Wednesday, June 23, 2010

On Cheese Encrusted Bacon and a Loaf of Shoe


Well, not really. But it could have been. It’s actually not really about anything, really. Really... But you’ve heard that before. But Cheese Encrusted Bacon and a Loaf of Shoe doesn’t really tell you anything. What use is a title that doesn’t tell you what to expect? It’s a title without spoilers, that’s what it is. Think about it. A title like Alice in Wonderland is a bad title because it contains spoilers. The title already gives away pretty much all of the story. It focuses on a girl called Alice, who lands up in Wonderland. Then as soon as the first young girl is introduced in the story, you start to wonder “Is this Alice?” until her name is revealed, instead of just enjoying the story. And then after Alice falls through the rabbit hole and has no clue where she is, all the suspense that could have been built up is wasted, all because the title tells you she is in Wonderland. It really does spoil the story. The purpose of a title is not to tell you what it’s all about – it’s to get you to read it, and if you thought this post had a bad title, well, you’re reading it aren’t you?

But that’s all completely irrelevant. What is relevant is the title – in this case, picked completely arbitrarily (although not really randomly) to be On Cheese Encrusted Bacon and a Loaf of Shoe. Although cheese encrusted bacon certainly does sound good (although I’ll probably pass on the loaf of shoe (only probably, because, after all, I’m the sort of person who uses nested parentheses (sometimes even double nested parentheses) in his text, and it just might be edible), since it sounds like it may be chewy (and did you notice how parentheses distract your train of thought?)), it tells you absolutely nothing about what you are about to read. What it does reveal, however, is the weird way my brain always falls back onto one of two subjects – namely food or animals. I have no idea why it seems to do this so often, but it just does.

In fact, I’ve gone back and tracked how often these two topics come up in my blog, and plotted a graph of how the fraction of the blog covering these two topics varies with time. At least it seems to be on a downward trend...


And then, even though it highlights the declining regularity of my posts, I was in a graph plotting mood, and wanted a second colour, so here are is a graph showing the total posts, and the animal and food related posts for each month.

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Tuesday, June 22, 2010

On Depth Perception Problems and Meal Times


I’ve never really been able to judge how far away an object is. It’s just one of those things... I’ve never really been able to tell the difference between a small object close up and a big object far away. I never saw the fascination of those stereoscopic binoculars that were popular back in the early ‘90s (those ones with the two little cardboard wheels with frames of Spiderman or something printed on rectangles of transparent plastic arranged around the rim). And those 3D images where you squint and see a 3D image jump out of the page. Those never worked for me. And this new fascination with 3D films, I just don’t get. To me, it looks the same, and I just get a headache. It’s a minor disability, and I just couldn’t care less... usually...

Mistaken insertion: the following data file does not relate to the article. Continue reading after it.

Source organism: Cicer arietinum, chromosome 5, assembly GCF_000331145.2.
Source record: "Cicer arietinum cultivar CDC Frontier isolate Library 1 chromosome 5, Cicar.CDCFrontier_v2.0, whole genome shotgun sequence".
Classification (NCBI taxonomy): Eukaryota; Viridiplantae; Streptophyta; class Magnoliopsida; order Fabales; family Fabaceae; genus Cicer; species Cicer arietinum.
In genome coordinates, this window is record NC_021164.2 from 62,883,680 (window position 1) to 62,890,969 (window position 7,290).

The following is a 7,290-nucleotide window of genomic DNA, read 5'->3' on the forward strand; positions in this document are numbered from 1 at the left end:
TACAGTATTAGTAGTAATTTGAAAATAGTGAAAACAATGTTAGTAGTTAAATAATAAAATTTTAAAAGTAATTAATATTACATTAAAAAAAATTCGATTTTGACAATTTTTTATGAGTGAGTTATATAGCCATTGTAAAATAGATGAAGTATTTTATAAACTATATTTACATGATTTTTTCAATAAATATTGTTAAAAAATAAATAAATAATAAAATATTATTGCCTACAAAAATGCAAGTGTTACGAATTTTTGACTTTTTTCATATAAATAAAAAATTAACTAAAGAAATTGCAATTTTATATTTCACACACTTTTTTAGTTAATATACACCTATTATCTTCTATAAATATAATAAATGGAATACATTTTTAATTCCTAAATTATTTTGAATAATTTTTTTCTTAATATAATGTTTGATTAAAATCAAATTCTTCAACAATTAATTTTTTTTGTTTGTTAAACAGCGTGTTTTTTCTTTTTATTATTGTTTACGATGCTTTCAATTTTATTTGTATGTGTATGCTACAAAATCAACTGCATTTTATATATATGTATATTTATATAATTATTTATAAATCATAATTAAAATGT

The only thing that does bother me about it is that I cannot judge the size of a plate. This is not a problem for foods that are a pretty standard size, like sandwiches, but for other foods it becomes a major problem. If the plate is slightly smaller than usual, I land up dishing up less food than I’d like. That’s not so bad, provided I can go back for a second helping. The problem is when the plate is big (or square – I have great difficulty judging the size of a square plate, and I almost always get it wrong). With a big plate, I always land up with more food than I want. I don’t like this, because having a plate that isn’t completely empty being taken away from me is something that really bugs me... Even a couple of crumbs get on my nerves.

Just thought I’d say it... Don’t worry. Just try not to think of me having a normal driver’s license and driving on the same roads as everyone else...

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Tuesday, June 15, 2010

On Zombie Rodents


Or maybe not. There’s not really much you can say about zombie rodents, apart from the fact that they’d behave very much like normal rodents, except maybe they'd move a bit slower (and be easier to catch). And maybe they'd drop a limb or two here and there... Think about, rats are pretty much your most zombie-like creatures already. Actually, don’t think about it, because then you’ll realise what a load of nonsense I’m actually talking.

The most zombie-like creature is actually a shark. It thinks “foooood” and starts mindlessly following one target, but it’s easily distracted if it passes more food and it will start mindlessly following that one instead. But the shark is driven by pure instinct, which brings me back to the rodents. The whole reason behind rats being used in labs to test behaviour is that they are predictable animals that are driven by pure instinct. If you train a rat to do something, it will do it.

Which brings me to the zombies. Consider a zombie human. It is simply a mindless being which is driven entirely by its instinct to find “braaaaiins”. I’m curious as to how easy it would be to use this zombie instinct to train it to follow mazes and the like. Would it be possible to insert electrodes into a zombies head and trigger automatic responses? Does anyone know where I could get hold of a couple of zombies so I can try this out? Although, now that I think of it, maybe building cyborg zombies is just asking for trouble.
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